Terry McAuliffe Makes His Case 

A Q&A with gubernatorial candidate Terry McAuliffe.

Style Weekly submitted written questions to Democratic gubernatorial hopeful Terry McAuliffe, who declined a sit-down interview. He provided these answers, which the we edited for stylistic reasons:

Style: Why are you visiting all of Virginia's community colleges?

McAuliffe: Virginia has this great network of community colleges, every Virginian is within an hour of one, and their work force development programs are a very important tool for our economy. At Tidewater Community College I went into a welding class where 10 of the 12 students had arrest records, and every one of them already had a job lined up at the shipyard. Community colleges are a great way to train a work force that will keep and attract businesses to Virginia. For me, we can work to improve on our strong work force development programs by ensuring that individual community colleges and individual campuses have the autonomy necessary to make smart decisions to ensure more resources are going directly to education.

As governor, I will also provide personal, direct leadership on linking our excellent community college leadership with businesses and industry leaders so we can collaboratively develop the best strategy for workforce development in the commonwealth."

How would you enhance other levels of education from K-12 and at the college level?

As governor, economic development will be my top priority, and without a strong workforce, you can't have a strong economy. For our youngest students, I will work to build on the successful pre-K program Governor Kaine initiated. In K-12 education we need to provide our educators with high levels of resources and then hold them accountable to high standards. We can reform the [Standards of Learning] to improve the information we're getting about student and teacher performance, and we can use innovative new ideas to give students, teachers, and parents more options.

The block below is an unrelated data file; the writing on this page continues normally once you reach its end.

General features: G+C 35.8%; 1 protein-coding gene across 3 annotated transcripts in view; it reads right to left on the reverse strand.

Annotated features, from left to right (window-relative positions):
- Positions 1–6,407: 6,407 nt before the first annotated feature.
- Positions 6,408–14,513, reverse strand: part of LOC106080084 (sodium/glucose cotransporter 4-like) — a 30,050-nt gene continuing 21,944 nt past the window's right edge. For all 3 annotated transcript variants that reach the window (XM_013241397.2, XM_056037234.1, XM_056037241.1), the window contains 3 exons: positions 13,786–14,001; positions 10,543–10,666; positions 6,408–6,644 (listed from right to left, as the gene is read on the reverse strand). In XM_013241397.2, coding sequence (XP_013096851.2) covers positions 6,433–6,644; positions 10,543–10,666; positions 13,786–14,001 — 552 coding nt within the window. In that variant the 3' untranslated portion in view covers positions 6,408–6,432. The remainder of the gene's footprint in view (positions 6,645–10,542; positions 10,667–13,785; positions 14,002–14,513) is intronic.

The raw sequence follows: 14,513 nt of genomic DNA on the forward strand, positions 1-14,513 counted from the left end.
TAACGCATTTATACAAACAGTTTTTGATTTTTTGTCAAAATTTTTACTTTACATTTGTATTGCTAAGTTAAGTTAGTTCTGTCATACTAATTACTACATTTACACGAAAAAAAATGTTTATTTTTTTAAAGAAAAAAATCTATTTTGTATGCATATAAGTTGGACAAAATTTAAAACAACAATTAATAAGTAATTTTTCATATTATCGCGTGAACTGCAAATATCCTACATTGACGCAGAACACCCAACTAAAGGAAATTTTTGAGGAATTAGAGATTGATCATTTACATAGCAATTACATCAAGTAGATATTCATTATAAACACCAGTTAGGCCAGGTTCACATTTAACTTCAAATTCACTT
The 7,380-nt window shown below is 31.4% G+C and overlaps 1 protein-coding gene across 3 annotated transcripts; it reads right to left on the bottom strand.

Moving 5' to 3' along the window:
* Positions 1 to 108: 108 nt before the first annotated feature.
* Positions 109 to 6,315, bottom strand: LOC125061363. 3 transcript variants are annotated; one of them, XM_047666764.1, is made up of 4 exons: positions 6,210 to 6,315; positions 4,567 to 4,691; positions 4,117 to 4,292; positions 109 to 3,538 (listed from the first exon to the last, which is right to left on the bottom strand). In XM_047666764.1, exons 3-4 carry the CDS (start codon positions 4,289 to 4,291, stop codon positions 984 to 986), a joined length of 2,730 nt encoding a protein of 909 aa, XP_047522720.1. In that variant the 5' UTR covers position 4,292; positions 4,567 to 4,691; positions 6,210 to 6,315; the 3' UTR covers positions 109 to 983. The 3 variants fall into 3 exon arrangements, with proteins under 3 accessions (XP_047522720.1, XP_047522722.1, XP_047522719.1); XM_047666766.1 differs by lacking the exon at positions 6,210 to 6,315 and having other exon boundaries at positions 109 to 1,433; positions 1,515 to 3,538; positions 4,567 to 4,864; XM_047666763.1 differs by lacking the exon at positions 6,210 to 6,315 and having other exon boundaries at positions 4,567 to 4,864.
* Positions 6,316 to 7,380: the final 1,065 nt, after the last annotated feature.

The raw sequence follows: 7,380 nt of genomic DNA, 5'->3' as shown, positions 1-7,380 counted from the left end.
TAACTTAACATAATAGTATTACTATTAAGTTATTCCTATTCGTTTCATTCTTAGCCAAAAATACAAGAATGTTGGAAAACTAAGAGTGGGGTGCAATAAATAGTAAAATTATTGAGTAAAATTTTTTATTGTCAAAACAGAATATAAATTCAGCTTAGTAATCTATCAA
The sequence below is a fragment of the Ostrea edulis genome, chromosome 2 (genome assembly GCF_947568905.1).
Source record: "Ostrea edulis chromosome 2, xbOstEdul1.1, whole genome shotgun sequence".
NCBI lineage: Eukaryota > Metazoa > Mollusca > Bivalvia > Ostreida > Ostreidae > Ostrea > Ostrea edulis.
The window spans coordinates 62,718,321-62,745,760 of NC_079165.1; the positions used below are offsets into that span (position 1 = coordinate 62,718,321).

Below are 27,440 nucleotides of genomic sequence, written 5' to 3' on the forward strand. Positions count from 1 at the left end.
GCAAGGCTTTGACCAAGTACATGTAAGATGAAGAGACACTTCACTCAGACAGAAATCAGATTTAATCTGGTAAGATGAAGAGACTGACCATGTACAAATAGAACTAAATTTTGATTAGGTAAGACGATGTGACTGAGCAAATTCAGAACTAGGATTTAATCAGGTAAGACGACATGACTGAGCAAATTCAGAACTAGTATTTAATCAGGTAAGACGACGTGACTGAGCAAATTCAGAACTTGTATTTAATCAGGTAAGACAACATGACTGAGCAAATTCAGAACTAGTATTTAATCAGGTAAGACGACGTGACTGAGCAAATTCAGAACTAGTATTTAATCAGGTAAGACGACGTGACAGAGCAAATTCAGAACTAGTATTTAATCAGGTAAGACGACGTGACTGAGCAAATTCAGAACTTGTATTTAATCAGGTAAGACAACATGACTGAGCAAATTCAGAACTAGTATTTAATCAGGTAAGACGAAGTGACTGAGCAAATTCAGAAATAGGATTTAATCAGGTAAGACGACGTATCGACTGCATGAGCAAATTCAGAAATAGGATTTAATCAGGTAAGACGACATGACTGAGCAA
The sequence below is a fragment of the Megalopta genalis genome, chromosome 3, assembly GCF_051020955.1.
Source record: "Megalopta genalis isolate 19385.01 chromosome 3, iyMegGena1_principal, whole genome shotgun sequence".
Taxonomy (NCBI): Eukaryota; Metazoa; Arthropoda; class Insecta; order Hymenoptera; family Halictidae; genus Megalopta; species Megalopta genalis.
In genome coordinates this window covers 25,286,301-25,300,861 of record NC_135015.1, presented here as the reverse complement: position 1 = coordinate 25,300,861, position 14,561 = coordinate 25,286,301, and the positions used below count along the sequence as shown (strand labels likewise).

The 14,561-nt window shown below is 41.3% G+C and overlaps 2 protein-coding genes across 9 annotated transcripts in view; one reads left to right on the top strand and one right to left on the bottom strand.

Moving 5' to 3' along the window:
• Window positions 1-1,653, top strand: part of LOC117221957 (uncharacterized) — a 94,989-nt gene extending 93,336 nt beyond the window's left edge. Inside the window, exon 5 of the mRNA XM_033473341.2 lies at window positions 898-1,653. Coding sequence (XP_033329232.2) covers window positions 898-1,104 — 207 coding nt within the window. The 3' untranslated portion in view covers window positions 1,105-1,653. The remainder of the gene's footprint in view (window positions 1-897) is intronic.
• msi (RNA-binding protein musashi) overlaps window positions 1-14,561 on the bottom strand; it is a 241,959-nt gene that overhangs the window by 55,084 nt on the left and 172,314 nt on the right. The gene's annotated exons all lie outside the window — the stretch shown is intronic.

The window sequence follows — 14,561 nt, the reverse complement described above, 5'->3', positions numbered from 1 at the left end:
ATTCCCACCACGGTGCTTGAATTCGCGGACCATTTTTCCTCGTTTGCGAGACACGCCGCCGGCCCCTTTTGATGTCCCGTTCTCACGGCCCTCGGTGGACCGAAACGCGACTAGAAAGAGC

Virginia's system of higher education is one of most important assets we have here in the sommonwealth, and we need to ensure that every student who gets accepted to one of our fantastic schools is able to attend. That's why my administration will emphasize financial aid at traditional four-year schools and I will be the strongest advocate of community colleges this commonwealth has seen in decades.

Should the University of Virginia be privatized? Should the Virginia Port Authority be privatized?

I don't think either should be privatized. When it comes to the port, I have stated consistently that it doesn't make sense from a business perspective to sell an asset that is appreciating for a variety of reasons. Our maritime industry does a great job and as governor I will do everything possible to make sure that our transportation and work force development systems are meeting their needs so that we maximize the potential of the Port of Virginia.

Should public university tuition be capped?

We need to ensure that there is enough financial aid for all those students who get accepted to attend, and we need to make sure that the state is holding up its end of the bargain and properly funding our colleges and universities. However, the things higher education institutions buy and pay for are increasing in price, and they need to be able to meet the increasing costs of providing a world-class education. While I support trying to keep the cost of higher education as low as possible, I don't think we should have a specific inflexible tuition rate.